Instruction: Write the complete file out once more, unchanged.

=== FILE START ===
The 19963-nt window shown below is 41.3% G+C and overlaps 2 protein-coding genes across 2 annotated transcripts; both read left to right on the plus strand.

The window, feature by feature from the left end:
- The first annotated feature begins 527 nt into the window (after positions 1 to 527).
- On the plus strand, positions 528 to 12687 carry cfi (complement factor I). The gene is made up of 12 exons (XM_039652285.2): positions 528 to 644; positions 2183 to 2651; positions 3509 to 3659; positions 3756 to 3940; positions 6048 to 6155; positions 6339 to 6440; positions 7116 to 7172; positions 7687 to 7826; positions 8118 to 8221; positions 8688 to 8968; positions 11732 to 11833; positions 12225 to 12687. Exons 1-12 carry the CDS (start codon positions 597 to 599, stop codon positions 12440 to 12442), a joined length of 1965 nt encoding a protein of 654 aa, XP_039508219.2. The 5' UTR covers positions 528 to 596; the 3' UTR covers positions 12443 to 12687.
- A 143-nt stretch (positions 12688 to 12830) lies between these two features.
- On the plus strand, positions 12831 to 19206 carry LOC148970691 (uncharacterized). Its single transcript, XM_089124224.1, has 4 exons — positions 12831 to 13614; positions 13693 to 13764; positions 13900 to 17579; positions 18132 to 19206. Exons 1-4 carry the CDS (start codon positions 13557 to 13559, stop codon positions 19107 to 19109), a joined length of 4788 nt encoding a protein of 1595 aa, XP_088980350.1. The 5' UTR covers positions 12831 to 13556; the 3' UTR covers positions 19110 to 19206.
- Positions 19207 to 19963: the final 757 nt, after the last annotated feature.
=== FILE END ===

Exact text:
The 19963-nt window shown below is 41.3% G+C and overlaps 2 protein-coding genes across 2 annotated transcripts; both read left to right on the plus strand.

The window, feature by feature from the left end:
- The first annotated feature begins 527 nt into the window (after positions 1 to 527).
- On the plus strand, positions 528 to 12687 carry cfi (complement factor I). The gene is made up of 12 exons (XM_039652285.2): positions 528 to 644; positions 2183 to 2651; positions 3509 to 3659; positions 3756 to 3940; positions 6048 to 6155; positions 6339 to 6440; positions 7116 to 7172; positions 7687 to 7826; positions 8118 to 8221; positions 8688 to 8968; positions 11732 to 11833; positions 12225 to 12687. Exons 1-12 carry the CDS (start codon positions 597 to 599, stop codon positions 12440 to 12442), a joined length of 1965 nt encoding a protein of 654 aa, XP_039508219.2. The 5' UTR covers positions 528 to 596; the 3' UTR covers positions 12443 to 12687.
- A 143-nt stretch (positions 12688 to 12830) lies between these two features.
- On the plus strand, positions 12831 to 19206 carry LOC148970691 (uncharacterized). Its single transcript, XM_089124224.1, has 4 exons — positions 12831 to 13614; positions 13693 to 13764; positions 13900 to 17579; positions 18132 to 19206. Exons 1-4 carry the CDS (start codon positions 13557 to 13559, stop codon positions 19107 to 19109), a joined length of 4788 nt encoding a protein of 1595 aa, XP_088980350.1. The 5' UTR covers positions 12831 to 13556; the 3' UTR covers positions 19110 to 19206.
- Positions 19207 to 19963: the final 757 nt, after the last annotated feature.